Meet One-On-One Regularly
As the founder or leader of your law firm, meeting with your legal content writer regularly, at least once a month, will increase the quality of your content many times over. God, as the saying goes, is in the details, and only the individual with the experiences can communicate them with the nuance needed for a skilled legal content writer to communicate them to the public with any authenticity.
Regardless of the type of content you task your legal content writer to create — a law firm blog post, newsletter, ebook, thought leadership piece, pitch letter, social media post with accompanying engagement, etc. — the overarching reason behind why, as a law firm leader or as a law firm, you’re creating it matters. It’s the people, places, and objects in each communication, like ingredients in a recipe, that help to get your message across, reinforce it, and make it memorable. Content writers need you to talk to them one-on-one to do that.
Honor Your Meetings
Of course, emergencies come up. That said, do your best to stick to the schedule you create with your content marketing professional. If they’re worth their weight in salt, they’ll come to those meetings prepared. Again, your content marketing professional knows you’re busy, and they respect that your time is valuable.
But so is theirs, and they’re working on a timetable just as you are. Like you, legal content writers have deadlines they must honor regarding their own workflow. Those deadlines could very well affect you, such as when they’re working with an outside publication on your behalf. In the same vein …
Respond To Inquiries Promptly
If your content writer is reaching out to you with a suggestion or for a quote, clarification, approval, or any request of that nature, understand they’re doing so for a reason that is in furtherance of your legal marketing goals. Content marketers are hard at work behind the scenes researching trends, finding publications where they can pitch your content, establishing relationships with editors, writing and tailoring pitch letters, and multipurposing existing content so you can get the most bang for your buck.
Often, the requests from your content marketing professional come to you with time constraints built into them because of their editorial calendar, a publication’s, or a combination of both. Therefore, your content marketing professional depends on you to answer them promptly, for your benefit and their own.
Your content writer will try to make those inquiries of you as clear, concise — and, hopefully — as painless as possible. When your content writer must make repeated inquiries to obtain the information they need to move forward with a project or get the final go-ahead from you even after you said you were engaging, and the content writer held time on their calendar for you, it becomes painful for everyone involved, not to mention uncomfortable. Ghosting is disrespectful and unprofessional.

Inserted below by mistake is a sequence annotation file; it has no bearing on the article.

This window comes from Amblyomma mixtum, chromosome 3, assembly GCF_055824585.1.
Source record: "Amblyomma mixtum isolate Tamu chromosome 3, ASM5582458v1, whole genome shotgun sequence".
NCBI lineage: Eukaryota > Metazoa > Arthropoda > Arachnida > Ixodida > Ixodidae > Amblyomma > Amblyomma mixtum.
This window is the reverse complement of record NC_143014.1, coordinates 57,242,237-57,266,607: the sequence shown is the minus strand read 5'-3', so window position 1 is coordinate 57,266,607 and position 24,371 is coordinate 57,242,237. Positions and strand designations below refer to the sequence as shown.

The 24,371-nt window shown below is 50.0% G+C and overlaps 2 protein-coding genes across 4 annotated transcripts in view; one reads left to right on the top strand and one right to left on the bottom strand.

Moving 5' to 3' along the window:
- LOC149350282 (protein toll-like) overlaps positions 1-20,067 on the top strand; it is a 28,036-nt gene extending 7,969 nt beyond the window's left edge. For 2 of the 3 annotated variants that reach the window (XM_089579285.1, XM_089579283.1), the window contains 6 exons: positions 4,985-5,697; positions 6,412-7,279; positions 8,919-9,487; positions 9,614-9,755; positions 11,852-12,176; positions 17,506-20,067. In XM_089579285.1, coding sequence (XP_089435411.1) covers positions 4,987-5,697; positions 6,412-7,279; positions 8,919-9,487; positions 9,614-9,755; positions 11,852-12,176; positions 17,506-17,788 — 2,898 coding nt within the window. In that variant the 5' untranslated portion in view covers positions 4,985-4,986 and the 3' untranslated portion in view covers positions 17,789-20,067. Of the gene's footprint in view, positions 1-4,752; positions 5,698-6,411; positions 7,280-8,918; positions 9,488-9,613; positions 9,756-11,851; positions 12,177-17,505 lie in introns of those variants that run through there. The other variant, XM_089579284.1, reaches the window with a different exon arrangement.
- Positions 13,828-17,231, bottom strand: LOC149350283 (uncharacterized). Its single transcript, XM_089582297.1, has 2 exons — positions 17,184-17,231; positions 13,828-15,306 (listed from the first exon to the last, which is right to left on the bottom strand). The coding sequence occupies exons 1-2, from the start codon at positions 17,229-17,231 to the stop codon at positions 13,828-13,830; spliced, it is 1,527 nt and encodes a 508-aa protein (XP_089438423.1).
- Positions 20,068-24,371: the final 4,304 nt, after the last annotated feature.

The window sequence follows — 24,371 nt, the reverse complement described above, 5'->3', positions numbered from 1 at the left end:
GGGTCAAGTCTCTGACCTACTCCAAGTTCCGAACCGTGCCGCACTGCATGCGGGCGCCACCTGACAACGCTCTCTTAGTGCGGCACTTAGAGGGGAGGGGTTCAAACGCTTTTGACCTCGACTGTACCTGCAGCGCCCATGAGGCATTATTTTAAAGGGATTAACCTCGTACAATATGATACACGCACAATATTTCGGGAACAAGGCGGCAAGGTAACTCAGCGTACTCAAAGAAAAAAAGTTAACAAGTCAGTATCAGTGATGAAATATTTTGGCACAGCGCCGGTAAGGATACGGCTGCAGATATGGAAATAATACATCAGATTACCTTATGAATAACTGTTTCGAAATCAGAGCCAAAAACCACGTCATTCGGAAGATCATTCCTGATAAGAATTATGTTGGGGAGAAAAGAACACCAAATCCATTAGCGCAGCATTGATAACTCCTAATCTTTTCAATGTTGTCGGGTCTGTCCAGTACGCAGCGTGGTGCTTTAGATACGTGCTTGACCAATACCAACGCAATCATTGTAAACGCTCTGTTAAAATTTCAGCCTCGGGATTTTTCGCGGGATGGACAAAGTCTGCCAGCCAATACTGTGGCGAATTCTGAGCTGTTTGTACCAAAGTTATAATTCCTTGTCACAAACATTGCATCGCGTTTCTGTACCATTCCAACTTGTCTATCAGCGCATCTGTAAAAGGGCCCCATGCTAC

Legal content marketers like me have chosen this career. Even though it’s not our names in the byline, not our names in lights, and the brand recognition you receive — the credibility you get from the exposure we provide that can become the tipping point for a client choosing you over someone else — is not ours, we feel the thrill as if it is. This feeling means we’re doing our job, a job that takes time, skill, experience, and attention to detail — your details. But to continue doing that job well, we not only need your feedback, we want it.
We take immense pride in the work we do and every “win” — a blog post that goes viral or earns a first-page Google ranking for a commonly used search term, or a thought leadership piece we created with you that results in you seeing your name (either as an author or a quoted expert) in a publication you were once just a reader of — is yours as much as it is ours. But to continue the streak, we need your head and heart in the game, too.
Stacey Freeman is a New York City-based writer, journalist, author and editor and the founder of Write On Track LLC, a full-service consultancy dedicated to providing high-quality content and strategy to individuals and businesses. Her writing has been published or syndicated in The Washington Post, The Lily (published by The Washington Post), Forbes, Entrepreneur, MarketWatch, Good Housekeeping, Cosmopolitan, Woman’s Day, Town & Country, InStyle, PBS’ Next Avenue, AARP, SheKnows, Yahoo!, MSN, HuffPost, POPSUGAR, Your Teen, Grown & Flown, Scary Mommy, CafeMom, MariaShriver dot com, and dozens of other well-known platforms worldwide. Her memoir-in-essays, “I Bought My Husband’s Mistress Lingerie,” was published in 2022 by Unsolicited Press. Stacey holds a B.A. in English from the University at Albany and a J.D. from Boston University School of Law. You can connect with her on LinkedIn, Facebook, Instagram, Twitter/X, Twitter/X (book), or by email at Stacey.Freeman@WriteOnTrackLLC.com.